More dead marine mammals continue to be found along the New Jersey shoreline.

Data suggests it's happening at a much faster rate than in previous years.

It was Sunday morning when Lisa Strano was walking her dog and saw yet another dolphin stranded on the beach in Sea Isle City.

"It was completely motionless. It was clearly dead," said Strano.

It brought back the emotions of what she and many others felt when eight dolphins died after stranding themselves on the Sea Isle beach this past March.

"I've been coming to this beach my entire life and I've never seen animals wash up like that. So, it's unnerving," said Strano.

"It's a tragedy to see anything pass away like that, and it's especially concerning because they can't figure out what's going on," said Jim Rauh.

According to the Marine Mammal Stranding Center in Brigantine, the dolphin in Sea Isle on Sunday is one of seven dolphins or porpoises to be found stranded at the Jersey shore just this month.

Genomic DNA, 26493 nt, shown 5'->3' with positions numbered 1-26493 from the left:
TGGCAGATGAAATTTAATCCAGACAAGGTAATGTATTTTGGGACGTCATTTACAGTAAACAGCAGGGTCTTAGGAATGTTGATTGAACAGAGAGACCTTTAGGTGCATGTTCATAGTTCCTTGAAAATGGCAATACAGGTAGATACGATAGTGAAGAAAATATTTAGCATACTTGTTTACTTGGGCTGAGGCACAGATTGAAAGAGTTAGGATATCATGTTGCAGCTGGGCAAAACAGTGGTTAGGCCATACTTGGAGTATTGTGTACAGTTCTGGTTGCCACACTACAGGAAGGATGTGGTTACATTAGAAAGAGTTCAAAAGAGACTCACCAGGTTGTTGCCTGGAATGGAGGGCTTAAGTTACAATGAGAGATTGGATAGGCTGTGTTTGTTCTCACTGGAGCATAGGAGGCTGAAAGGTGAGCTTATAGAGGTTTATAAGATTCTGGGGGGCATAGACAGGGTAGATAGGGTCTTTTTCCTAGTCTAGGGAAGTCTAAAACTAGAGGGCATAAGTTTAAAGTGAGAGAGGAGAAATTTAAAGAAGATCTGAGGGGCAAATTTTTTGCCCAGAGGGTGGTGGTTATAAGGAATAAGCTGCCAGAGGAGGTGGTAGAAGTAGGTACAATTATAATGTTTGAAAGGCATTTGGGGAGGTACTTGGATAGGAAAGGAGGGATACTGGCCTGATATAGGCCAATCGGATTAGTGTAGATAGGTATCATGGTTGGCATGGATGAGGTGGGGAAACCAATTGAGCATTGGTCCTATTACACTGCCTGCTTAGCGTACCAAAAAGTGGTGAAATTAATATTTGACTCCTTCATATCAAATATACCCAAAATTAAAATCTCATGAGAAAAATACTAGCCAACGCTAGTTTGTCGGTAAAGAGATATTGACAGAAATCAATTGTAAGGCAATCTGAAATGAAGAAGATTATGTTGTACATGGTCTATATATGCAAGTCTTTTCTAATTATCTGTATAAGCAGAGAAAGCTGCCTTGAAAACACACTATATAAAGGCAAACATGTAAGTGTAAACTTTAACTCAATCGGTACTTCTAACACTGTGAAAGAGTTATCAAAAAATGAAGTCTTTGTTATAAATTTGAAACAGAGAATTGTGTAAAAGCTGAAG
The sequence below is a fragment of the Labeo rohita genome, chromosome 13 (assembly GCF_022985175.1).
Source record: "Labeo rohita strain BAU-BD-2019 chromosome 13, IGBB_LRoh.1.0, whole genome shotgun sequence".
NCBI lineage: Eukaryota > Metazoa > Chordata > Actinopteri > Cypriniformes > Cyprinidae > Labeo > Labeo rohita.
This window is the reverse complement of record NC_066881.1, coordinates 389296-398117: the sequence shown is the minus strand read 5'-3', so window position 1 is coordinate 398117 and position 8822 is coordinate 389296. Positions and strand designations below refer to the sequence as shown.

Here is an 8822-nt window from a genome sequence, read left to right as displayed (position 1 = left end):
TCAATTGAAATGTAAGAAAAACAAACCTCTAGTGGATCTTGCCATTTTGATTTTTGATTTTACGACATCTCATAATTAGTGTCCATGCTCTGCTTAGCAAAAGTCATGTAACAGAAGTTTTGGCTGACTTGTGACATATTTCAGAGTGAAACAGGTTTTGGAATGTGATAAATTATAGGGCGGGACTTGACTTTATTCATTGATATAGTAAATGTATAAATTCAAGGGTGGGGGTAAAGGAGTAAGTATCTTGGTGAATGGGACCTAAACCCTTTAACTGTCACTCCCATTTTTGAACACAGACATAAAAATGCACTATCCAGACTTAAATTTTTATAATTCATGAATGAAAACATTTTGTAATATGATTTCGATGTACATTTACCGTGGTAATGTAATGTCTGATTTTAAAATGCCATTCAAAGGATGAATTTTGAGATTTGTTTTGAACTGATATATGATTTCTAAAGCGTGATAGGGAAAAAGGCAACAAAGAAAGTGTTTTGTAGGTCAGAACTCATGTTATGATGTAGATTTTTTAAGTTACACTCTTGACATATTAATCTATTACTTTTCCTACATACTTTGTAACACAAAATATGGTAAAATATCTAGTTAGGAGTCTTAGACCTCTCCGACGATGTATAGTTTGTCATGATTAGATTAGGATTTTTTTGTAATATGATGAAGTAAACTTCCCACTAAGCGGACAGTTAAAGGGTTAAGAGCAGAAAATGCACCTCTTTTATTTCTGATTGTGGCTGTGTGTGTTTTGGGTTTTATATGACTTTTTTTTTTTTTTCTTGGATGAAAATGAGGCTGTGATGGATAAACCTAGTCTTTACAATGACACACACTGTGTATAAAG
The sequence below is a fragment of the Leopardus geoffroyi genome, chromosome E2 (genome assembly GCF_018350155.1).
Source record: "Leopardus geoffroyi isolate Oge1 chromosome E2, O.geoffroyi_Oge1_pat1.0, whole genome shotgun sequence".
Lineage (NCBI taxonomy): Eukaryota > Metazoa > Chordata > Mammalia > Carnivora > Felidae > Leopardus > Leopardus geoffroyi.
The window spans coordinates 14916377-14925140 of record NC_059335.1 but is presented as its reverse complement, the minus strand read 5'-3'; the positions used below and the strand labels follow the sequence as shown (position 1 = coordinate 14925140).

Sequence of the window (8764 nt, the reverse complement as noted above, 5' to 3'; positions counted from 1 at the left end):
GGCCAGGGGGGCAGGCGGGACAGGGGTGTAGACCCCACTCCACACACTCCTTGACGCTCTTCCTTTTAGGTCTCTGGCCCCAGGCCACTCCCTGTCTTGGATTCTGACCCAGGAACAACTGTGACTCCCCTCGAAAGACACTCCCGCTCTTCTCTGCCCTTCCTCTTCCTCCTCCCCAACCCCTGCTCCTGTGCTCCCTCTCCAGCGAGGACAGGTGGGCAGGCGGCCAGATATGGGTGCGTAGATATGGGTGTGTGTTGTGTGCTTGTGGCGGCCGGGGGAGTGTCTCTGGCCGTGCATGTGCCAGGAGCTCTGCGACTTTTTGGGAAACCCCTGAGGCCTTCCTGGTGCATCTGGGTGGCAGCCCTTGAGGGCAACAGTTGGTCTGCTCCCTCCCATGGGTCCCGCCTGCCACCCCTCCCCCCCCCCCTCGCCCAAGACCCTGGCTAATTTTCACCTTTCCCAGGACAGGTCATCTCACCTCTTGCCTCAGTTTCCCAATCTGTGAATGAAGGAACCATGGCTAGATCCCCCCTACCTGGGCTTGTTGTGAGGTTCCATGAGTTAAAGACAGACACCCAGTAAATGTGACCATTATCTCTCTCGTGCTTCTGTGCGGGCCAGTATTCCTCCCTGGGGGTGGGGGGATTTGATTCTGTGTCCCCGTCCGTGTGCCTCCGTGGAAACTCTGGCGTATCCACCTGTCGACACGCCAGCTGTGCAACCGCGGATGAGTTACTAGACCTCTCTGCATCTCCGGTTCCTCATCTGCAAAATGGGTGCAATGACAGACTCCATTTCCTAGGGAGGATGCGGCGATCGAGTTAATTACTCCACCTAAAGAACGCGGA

But it's not just the events of this month or the stranding event in March that has people concerned.

There have been many other standings of dolphins and several whales at the Jersey shore this year.

This has led some to point the finger at offshore wind turbine projects in their pre-construction stages.

Despite these growing concerns, no connection has been proven between wind turbines and dead whales.

However, data from the Marine Mammal Stranding Center's website shows an apparent increase in strandings in New Jersey.

The total number of dolphins and whales stranded typically hovers close to 50 annually.

This year there have been 45 strandings with more than seven months to go.

"I think it's something more toxic in the water. You hear about the toxic seaweed in Florida so what's to say we don't have something like that?" said Strano.

"Whether or not it's going to tie back into the turbines, or if there's a flu going on, I hope they can identify it quickly," said Rauh.